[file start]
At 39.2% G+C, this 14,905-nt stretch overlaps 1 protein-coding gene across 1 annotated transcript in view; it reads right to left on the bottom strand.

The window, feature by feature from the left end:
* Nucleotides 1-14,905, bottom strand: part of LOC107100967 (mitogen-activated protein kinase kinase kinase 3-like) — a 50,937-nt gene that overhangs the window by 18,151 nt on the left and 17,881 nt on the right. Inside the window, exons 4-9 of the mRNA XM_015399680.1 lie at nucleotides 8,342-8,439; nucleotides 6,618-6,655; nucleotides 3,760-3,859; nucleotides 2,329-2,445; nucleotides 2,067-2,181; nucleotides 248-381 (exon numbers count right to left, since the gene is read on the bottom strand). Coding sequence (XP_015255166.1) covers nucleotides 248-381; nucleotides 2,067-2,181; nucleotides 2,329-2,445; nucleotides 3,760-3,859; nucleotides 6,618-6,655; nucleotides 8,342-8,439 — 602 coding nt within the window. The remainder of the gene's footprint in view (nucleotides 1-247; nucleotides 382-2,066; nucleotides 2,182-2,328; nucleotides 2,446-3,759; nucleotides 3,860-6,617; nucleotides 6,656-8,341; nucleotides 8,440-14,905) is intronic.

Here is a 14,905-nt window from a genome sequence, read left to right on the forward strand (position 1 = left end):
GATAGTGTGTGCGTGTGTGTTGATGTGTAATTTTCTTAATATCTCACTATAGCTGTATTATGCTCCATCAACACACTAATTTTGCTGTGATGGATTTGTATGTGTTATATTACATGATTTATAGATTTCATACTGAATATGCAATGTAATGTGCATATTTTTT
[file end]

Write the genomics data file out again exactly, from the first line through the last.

At 39.2% G+C, this 14,905-nt stretch overlaps 1 protein-coding gene across 1 annotated transcript in view; it reads right to left on the bottom strand.

The window, feature by feature from the left end:
* Nucleotides 1-14,905, bottom strand: part of LOC107100967 (mitogen-activated protein kinase kinase kinase 3-like) — a 50,937-nt gene that overhangs the window by 18,151 nt on the left and 17,881 nt on the right. Inside the window, exons 4-9 of the mRNA XM_015399680.1 lie at nucleotides 8,342-8,439; nucleotides 6,618-6,655; nucleotides 3,760-3,859; nucleotides 2,329-2,445; nucleotides 2,067-2,181; nucleotides 248-381 (exon numbers count right to left, since the gene is read on the bottom strand). Coding sequence (XP_015255166.1) covers nucleotides 248-381; nucleotides 2,067-2,181; nucleotides 2,329-2,445; nucleotides 3,760-3,859; nucleotides 6,618-6,655; nucleotides 8,342-8,439 — 602 coding nt within the window. The remainder of the gene's footprint in view (nucleotides 1-247; nucleotides 382-2,066; nucleotides 2,182-2,328; nucleotides 2,446-3,759; nucleotides 3,860-6,617; nucleotides 6,656-8,341; nucleotides 8,440-14,905) is intronic.

Here is a 14,905-nt window from a genome sequence, read left to right on the forward strand (position 1 = left end):
GATAGTGTGTGCGTGTGTGTTGATGTGTAATTTTCTTAATATCTCACTATAGCTGTATTATGCTCCATCAACACACTAATTTTGCTGTGATGGATTTGTATGTGTTATATTACATGATTTATAGATTTCATACTGAATATGCAATGTAATGTGCATATTTTTT